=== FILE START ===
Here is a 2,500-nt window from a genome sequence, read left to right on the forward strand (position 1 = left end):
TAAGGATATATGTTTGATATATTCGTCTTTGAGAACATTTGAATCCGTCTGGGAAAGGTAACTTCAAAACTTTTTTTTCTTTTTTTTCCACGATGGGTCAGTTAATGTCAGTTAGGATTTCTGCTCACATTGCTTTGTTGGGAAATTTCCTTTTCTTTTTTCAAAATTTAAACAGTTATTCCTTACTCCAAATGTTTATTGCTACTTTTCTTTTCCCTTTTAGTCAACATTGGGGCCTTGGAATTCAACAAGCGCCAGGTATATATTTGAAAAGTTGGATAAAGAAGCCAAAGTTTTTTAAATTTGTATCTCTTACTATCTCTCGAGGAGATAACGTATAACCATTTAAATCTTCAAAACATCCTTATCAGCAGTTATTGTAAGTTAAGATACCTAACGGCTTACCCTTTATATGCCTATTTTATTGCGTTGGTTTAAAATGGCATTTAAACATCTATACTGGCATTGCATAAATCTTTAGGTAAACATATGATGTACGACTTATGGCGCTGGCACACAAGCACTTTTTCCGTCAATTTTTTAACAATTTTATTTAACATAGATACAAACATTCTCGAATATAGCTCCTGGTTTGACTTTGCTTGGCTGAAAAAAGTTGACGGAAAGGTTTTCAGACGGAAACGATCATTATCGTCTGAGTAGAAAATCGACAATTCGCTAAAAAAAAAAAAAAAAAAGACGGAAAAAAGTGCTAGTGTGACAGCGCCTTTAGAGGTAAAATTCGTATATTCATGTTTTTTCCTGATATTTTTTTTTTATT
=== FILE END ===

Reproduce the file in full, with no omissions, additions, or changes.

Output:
Here is a 2,500-nt window from a genome sequence, read left to right on the forward strand (position 1 = left end):
TAAGGATATATGTTTGATATATTCGTCTTTGAGAACATTTGAATCCGTCTGGGAAAGGTAACTTCAAAACTTTTTTTTCTTTTTTTTCCACGATGGGTCAGTTAATGTCAGTTAGGATTTCTGCTCACATTGCTTTGTTGGGAAATTTCCTTTTCTTTTTTCAAAATTTAAACAGTTATTCCTTACTCCAAATGTTTATTGCTACTTTTCTTTTCCCTTTTAGTCAACATTGGGGCCTTGGAATTCAACAAGCGCCAGGTATATATTTGAAAAGTTGGATAAAGAAGCCAAAGTTTTTTAAATTTGTATCTCTTACTATCTCTCGAGGAGATAACGTATAACCATTTAAATCTTCAAAACATCCTTATCAGCAGTTATTGTAAGTTAAGATACCTAACGGCTTACCCTTTATATGCCTATTTTATTGCGTTGGTTTAAAATGGCATTTAAACATCTATACTGGCATTGCATAAATCTTTAGGTAAACATATGATGTACGACTTATGGCGCTGGCACACAAGCACTTTTTCCGTCAATTTTTTAACAATTTTATTTAACATAGATACAAACATTCTCGAATATAGCTCCTGGTTTGACTTTGCTTGGCTGAAAAAAGTTGACGGAAAGGTTTTCAGACGGAAACGATCATTATCGTCTGAGTAGAAAATCGACAATTCGCTAAAAAAAAAAAAAAAAAAGACGGAAAAAAGTGCTAGTGTGACAGCGCCTTTAGAGGTAAAATTCGTATATTCATGTTTTTTCCTGATATTTTTTTTTTATT